To be honest, the two names are essentially interchangable in my head.  Very similar sounds, very similar meanings, and I don't have a strong preference.  If my husband doesn't either we'll have to flip a coin to decide.  Like people trying to pick between Natalie/Natalia or other closely-related names.

And I tend to pick the pronunciation that appeals to me.  My daughter uses the American pronunciation of her name (much to the disgruntlement of a variety of people, but tough noogies) because I like it better.  (I don't mind if native Hebrew-speakers use the Hebrew pronunciation, just like I don't mind when people from the UK call me cathleen.)  If we go with Elon/Elan we're likely to use the Hebrew pronunciation because I think it's more graceful.  I do apologize if that's disconcerting; I know I get thrown for a loop when someone isn't as consistent as I am about something.

April 17, 2012 11:08 AM

of course, sometimes an accidental namesake is a good thing...not sure how I'd feel about it personally, but I bet there's plenty of people who wouldn't mind an accidental connection to Princess Diana.

April 17, 2012 11:06 AM

I can totally sympathize we went through this last time.  I never could come up with a boy's name that felt right, though admittedly I stopped trying very hard after the ultrasound was clearly a girl.  It's been easier this time around, partly because my husband's naming taste has loosened a bit.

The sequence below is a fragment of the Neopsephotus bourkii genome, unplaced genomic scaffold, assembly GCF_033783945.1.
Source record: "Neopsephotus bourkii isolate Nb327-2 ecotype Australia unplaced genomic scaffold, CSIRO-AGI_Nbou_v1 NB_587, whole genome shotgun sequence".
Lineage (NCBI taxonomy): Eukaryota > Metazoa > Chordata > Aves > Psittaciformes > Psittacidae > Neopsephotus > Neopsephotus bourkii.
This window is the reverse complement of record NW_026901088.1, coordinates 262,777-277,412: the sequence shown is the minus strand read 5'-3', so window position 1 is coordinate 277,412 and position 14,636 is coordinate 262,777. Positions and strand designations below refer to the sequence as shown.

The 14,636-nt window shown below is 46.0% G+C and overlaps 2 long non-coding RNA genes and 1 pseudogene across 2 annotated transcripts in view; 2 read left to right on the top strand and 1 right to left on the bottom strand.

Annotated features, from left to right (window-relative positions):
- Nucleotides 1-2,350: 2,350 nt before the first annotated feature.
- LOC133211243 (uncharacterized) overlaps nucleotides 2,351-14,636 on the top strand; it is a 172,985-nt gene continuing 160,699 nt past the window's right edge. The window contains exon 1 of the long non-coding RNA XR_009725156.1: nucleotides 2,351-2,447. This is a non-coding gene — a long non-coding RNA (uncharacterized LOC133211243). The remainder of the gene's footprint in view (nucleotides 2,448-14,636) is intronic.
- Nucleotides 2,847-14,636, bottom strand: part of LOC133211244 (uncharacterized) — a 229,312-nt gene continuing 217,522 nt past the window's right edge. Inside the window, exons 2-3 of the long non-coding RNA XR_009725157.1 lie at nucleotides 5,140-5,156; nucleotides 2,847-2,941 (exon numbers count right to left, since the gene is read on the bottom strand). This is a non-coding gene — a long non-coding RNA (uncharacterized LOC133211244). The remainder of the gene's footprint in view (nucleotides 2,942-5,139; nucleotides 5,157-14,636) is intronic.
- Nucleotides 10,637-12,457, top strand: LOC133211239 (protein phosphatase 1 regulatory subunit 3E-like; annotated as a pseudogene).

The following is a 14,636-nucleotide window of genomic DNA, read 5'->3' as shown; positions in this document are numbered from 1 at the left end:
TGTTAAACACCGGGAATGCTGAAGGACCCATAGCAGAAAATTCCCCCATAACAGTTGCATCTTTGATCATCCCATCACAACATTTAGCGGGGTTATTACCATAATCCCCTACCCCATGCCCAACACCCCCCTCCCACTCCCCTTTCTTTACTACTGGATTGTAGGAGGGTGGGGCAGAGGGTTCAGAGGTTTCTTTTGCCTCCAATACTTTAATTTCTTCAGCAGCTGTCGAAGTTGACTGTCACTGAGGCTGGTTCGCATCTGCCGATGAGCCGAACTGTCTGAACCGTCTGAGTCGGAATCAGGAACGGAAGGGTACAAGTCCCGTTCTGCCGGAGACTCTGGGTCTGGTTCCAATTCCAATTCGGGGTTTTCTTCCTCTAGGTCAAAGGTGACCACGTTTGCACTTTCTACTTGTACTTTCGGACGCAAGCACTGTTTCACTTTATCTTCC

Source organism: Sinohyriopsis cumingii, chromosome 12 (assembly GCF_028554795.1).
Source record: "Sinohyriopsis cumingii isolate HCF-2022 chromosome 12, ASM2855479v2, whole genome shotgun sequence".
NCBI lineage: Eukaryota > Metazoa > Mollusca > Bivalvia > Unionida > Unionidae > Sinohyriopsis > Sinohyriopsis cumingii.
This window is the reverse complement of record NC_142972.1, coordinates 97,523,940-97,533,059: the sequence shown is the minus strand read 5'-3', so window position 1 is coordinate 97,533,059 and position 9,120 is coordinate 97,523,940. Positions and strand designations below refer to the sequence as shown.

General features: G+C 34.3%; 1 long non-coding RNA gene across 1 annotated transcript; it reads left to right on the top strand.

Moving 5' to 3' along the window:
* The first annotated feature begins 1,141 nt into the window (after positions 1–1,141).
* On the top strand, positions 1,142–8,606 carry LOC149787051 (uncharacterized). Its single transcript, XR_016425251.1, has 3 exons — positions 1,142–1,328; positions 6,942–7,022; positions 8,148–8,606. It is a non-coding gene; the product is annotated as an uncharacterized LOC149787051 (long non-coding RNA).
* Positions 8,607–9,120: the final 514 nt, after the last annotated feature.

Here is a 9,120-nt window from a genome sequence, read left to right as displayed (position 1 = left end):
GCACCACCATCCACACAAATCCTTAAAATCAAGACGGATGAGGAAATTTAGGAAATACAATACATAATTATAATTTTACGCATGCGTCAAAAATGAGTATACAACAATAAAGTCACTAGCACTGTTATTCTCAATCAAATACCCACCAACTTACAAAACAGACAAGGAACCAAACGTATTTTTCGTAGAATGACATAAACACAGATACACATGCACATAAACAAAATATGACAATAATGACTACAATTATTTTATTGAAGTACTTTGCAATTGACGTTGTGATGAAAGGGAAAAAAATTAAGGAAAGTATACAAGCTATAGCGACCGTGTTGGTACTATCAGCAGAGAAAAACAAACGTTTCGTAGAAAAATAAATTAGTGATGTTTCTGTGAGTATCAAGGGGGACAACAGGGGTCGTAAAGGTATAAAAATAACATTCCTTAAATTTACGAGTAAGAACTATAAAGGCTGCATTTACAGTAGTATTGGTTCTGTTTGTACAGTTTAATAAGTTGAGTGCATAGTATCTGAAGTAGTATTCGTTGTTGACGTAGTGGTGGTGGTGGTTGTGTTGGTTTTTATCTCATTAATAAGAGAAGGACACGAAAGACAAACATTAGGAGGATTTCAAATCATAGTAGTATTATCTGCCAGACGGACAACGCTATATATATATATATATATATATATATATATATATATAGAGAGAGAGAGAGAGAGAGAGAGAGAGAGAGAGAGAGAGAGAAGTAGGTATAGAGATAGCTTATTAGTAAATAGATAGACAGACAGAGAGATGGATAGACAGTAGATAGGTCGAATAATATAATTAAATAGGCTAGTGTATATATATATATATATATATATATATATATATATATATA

Emerson and Atticus seem to line up well to me - plugging those in to nymbler suggests Lucius, Cornelius, Bennett, Liam, Bridger, Julius...I wish I could think of a good rock/literary intersection, but nothing is coming to mind.

April 16, 2012 08:13 AM

Kezia is pretty....

April 16, 2012 08:13 AM

Yeah, he is a guy.  He actually has a whole speech about it in one book - the bad guys snarks "isn't that a girl's name?" and he talks about how once in a while there's a male who is such a good hunter that he gets to use the name anyway and that's why he caught the bad guy.  Or something.  Probably complete nonsense, but it sounds awesome.

And despite the main character being a guy, the series is not deficient in awesome heroic ladies.  So that's cool.

April 16, 2012 08:09 AM

Pearl Barbara might work, though now that I type it out it sounds a bit like "Pearl Harbor" so never mind. Unless you're in the uk, maybe.






April 16, 2012 08:00 AM

Spencer made me think of the poet....





perhaps a little too unusual for your taste?

April 16, 2012 07:54 AM
In Response to Avel

It appears you are correct.  Fascinating.  Thanks!

April 16, 2012 07:52 AM

I generally say eh-LAWN, which is closer to the hebrew pronunciation.  (Hebrew generally accents the second syllable.)  But it's worth noting that lots of people will get that wrong.

April 16, 2012 07:51 AM

Thanks for your thoughts!  (You're corect about my daughter's name, btw - I took it out of my post after a while)

I kinda like the cowboy vibe of Levi, which surprises me because I'm not interested in any of the more common cowboy names.  But there it is.  Levin is a nice twist.  (Meaning is largely a function of parental thought process in a case like this - I probably could come up with a new meaning for Levin, but there's no need to)

My dad was actually part of the Gideons for a year or two - I'd forgotten that.  It wouldn't bother me, anyway.  (We're Messianic Jews, so that's not as bizarre as it sounds)  It is certainly true that Gideon takes out all the tree names - I was thinking I could stretch the name to "giant-slayer" or something but I'm not sure how effective that would be.

I do know an Isaac - probably more than one if I put my mind to it - but for some reason it's a name I wouldn't mind using anyway.  Weird.  He's a very unassuming guy, which might help.  The patriarch seems to have been a bit of a pushover, but there's other historical Isaacs in the world.